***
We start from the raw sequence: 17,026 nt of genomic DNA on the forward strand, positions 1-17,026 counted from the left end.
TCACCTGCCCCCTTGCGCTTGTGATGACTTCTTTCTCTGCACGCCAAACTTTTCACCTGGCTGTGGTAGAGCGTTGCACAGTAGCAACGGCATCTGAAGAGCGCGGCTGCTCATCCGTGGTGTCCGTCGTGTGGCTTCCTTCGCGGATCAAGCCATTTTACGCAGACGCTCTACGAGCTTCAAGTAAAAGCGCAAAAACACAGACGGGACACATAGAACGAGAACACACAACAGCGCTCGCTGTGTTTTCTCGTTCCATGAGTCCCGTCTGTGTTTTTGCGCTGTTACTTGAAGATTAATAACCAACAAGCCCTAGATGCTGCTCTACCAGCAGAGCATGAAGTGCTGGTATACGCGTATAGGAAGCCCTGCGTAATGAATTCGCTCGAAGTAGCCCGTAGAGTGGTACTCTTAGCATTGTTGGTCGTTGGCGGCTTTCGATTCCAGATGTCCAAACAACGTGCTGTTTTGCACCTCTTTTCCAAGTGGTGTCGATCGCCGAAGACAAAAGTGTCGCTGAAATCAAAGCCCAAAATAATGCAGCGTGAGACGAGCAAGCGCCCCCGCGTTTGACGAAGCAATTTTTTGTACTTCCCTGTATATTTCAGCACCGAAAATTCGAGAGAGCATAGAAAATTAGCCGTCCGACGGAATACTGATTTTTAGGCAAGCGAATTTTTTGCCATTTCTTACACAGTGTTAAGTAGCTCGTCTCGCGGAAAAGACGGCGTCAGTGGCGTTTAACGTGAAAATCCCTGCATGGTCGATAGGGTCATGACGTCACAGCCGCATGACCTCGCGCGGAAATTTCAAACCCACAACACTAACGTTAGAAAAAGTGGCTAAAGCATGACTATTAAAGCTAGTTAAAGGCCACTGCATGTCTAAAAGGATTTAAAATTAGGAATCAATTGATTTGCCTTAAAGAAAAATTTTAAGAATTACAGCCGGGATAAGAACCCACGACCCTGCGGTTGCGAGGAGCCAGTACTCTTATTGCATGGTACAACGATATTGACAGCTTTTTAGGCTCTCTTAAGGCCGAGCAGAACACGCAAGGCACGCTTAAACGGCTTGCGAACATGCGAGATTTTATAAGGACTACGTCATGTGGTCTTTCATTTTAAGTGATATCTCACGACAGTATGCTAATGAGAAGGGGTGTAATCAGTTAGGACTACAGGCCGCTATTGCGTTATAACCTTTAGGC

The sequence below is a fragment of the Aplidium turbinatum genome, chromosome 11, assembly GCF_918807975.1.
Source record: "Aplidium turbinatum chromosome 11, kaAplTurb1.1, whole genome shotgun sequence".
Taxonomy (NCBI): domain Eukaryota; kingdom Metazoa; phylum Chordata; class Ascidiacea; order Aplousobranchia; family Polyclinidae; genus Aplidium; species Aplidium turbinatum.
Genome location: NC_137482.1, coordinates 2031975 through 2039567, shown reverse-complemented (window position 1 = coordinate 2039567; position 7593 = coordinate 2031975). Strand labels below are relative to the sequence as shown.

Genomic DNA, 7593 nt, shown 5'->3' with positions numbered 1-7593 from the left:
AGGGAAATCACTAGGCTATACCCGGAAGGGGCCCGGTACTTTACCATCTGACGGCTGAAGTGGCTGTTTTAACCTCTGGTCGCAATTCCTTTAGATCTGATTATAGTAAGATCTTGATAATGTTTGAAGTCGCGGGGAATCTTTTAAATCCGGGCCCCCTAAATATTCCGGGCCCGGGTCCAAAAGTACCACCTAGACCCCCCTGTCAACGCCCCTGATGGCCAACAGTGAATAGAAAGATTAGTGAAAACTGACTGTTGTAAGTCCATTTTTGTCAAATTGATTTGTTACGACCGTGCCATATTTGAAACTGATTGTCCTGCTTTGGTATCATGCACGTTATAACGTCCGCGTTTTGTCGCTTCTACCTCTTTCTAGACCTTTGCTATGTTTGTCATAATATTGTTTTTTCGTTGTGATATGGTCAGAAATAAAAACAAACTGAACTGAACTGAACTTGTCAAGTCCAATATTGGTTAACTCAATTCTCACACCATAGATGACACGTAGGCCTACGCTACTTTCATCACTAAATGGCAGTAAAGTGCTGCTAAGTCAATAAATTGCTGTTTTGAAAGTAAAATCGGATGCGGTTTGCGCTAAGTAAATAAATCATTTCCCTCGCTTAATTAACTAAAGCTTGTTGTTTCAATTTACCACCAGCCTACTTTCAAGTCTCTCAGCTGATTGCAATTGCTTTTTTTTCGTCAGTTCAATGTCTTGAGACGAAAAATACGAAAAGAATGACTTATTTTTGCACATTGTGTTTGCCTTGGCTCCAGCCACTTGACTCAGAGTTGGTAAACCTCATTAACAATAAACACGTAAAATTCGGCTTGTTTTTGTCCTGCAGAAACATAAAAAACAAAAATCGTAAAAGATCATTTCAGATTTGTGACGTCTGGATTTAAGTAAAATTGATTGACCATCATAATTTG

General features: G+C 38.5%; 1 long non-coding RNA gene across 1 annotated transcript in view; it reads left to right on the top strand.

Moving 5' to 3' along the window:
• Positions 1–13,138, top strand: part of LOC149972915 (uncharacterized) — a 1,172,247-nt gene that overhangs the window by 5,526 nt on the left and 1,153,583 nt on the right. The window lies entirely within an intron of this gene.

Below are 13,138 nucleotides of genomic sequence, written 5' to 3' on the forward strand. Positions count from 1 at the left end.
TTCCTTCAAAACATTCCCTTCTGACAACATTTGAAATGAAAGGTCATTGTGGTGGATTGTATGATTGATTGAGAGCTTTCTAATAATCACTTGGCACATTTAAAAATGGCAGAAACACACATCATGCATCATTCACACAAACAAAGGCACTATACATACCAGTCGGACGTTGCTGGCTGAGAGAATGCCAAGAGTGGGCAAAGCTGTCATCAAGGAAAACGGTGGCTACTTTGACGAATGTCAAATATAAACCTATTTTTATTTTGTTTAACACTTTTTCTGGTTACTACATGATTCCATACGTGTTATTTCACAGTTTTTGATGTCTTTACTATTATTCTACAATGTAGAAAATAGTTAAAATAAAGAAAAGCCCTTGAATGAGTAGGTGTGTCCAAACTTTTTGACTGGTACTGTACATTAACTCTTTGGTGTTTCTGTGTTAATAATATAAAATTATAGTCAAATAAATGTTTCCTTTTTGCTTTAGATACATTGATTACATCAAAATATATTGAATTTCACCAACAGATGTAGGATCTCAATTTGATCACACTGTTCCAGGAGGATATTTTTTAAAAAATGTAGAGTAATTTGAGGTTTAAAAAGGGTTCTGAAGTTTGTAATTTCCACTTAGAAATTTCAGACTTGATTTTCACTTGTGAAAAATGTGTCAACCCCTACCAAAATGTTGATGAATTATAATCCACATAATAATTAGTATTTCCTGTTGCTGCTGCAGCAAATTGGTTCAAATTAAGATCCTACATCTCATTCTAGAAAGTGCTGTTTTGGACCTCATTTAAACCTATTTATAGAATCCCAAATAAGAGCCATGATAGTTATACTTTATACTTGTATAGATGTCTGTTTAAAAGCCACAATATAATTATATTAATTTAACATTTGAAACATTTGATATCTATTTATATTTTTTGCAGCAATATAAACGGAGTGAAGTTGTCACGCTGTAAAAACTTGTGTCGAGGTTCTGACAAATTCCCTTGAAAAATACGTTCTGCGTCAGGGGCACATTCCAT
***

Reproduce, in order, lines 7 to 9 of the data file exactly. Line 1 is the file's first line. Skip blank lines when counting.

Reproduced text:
Genomic DNA, 7593 nt, shown 5'->3' with positions numbered 1-7593 from the left:
AGGGAAATCACTAGGCTATACCCGGAAGGGGCCCGGTACTTTACCATCTGACGGCTGAAGTGGCTGTTTTAACCTCTGGTCGCAATTCCTTTAGATCTGATTATAGTAAGATCTTGATAATGTTTGAAGTCGCGGGGAATCTTTTAAATCCGGGCCCCCTAAATATTCCGGGCCCGGGTCCAAAAGTACCACCTAGACCCCCCTGTCAACGCCCCTGATGGCCAACAGTGAATAGAAAGATTAGTGAAAACTGACTGTTGTAAGTCCATTTTTGTCAAATTGATTTGTTACGACCGTGCCATATTTGAAACTGATTGTCCTGCTTTGGTATCATGCACGTTATAACGTCCGCGTTTTGTCGCTTCTACCTCTTTCTAGACCTTTGCTATGTTTGTCATAATATTGTTTTTTCGTTGTGATATGGTCAGAAATAAAAACAAACTGAACTGAACTGAACTTGTCAAGTCCAATATTGGTTAACTCAATTCTCACACCATAGATGACACGTAGGCCTACGCTACTTTCATCACTAAATGGCAGTAAAGTGCTGCTAAGTCAATAAATTGCTGTTTTGAAAGTAAAATCGGATGCGGTTTGCGCTAAGTAAATAAATCATTTCCCTCGCTTAATTAACTAAAGCTTGTTGTTTCAATTTACCACCAGCCTACTTTCAAGTCTCTCAGCTGATTGCAATTGCTTTTTTTTCGTCAGTTCAATGTCTTGAGACGAAAAATACGAAAAGAATGACTTATTTTTGCACATTGTGTTTGCCTTGGCTCCAGCCACTTGACTCAGAGTTGGTAAACCTCATTAACAATAAACACGTAAAATTCGGCTTGTTTTTGTCCTGCAGAAACATAAAAAACAAAAATCGTAAAAGATCATTTCAGATTTGTGACGTCTGGATTTAAGTAAAATTGATTGACCATCATAATTTG

General features: G+C 38.5%; 1 long non-coding RNA gene across 1 annotated transcript in view; it reads left to right on the top strand.